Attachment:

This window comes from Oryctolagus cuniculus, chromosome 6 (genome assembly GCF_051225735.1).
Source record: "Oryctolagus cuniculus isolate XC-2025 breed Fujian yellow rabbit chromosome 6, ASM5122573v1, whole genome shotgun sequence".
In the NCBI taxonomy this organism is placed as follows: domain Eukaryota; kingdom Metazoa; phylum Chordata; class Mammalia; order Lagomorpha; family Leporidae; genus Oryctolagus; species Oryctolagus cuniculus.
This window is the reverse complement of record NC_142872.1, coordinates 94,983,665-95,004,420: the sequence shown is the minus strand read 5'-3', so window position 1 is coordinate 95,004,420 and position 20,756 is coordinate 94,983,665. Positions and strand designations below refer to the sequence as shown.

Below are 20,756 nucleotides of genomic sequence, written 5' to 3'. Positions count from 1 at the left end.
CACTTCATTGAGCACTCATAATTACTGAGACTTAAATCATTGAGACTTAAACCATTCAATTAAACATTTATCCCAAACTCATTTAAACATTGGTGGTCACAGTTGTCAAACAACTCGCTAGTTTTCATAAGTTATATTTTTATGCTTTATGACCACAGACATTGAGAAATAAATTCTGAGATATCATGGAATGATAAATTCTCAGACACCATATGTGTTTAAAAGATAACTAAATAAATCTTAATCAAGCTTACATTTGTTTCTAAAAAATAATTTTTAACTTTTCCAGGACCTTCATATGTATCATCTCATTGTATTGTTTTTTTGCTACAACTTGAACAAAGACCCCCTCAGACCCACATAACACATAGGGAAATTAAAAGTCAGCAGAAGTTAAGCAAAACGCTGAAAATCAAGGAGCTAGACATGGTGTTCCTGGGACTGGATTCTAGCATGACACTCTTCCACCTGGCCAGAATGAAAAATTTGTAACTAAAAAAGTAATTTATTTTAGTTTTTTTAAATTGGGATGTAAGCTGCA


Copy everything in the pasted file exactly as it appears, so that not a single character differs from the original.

This window comes from Oryctolagus cuniculus, chromosome 6 (genome assembly GCF_051225735.1).
Source record: "Oryctolagus cuniculus isolate XC-2025 breed Fujian yellow rabbit chromosome 6, ASM5122573v1, whole genome shotgun sequence".
In the NCBI taxonomy this organism is placed as follows: domain Eukaryota; kingdom Metazoa; phylum Chordata; class Mammalia; order Lagomorpha; family Leporidae; genus Oryctolagus; species Oryctolagus cuniculus.
This window is the reverse complement of record NC_142872.1, coordinates 94,983,665-95,004,420: the sequence shown is the minus strand read 5'-3', so window position 1 is coordinate 95,004,420 and position 20,756 is coordinate 94,983,665. Positions and strand designations below refer to the sequence as shown.

Below are 20,756 nucleotides of genomic sequence, written 5' to 3'. Positions count from 1 at the left end.
CACTTCATTGAGCACTCATAATTACTGAGACTTAAATCATTGAGACTTAAACCATTCAATTAAACATTTATCCCAAACTCATTTAAACATTGGTGGTCACAGTTGTCAAACAACTCGCTAGTTTTCATAAGTTATATTTTTATGCTTTATGACCACAGACATTGAGAAATAAATTCTGAGATATCATGGAATGATAAATTCTCAGACACCATATGTGTTTAAAAGATAACTAAATAAATCTTAATCAAGCTTACATTTGTTTCTAAAAAATAATTTTTAACTTTTCCAGGACCTTCATATGTATCATCTCATTGTATTGTTTTTTTGCTACAACTTGAACAAAGACCCCCTCAGACCCACATAACACATAGGGAAATTAAAAGTCAGCAGAAGTTAAGCAAAACGCTGAAAATCAAGGAGCTAGACATGGTGTTCCTGGGACTGGATTCTAGCATGACACTCTTCCACCTGGCCAGAATGAAAAATTTGTAACTAAAAAAGTAATTTATTTTAGTTTTTTTAAATTGGGATGTAAGCTGCA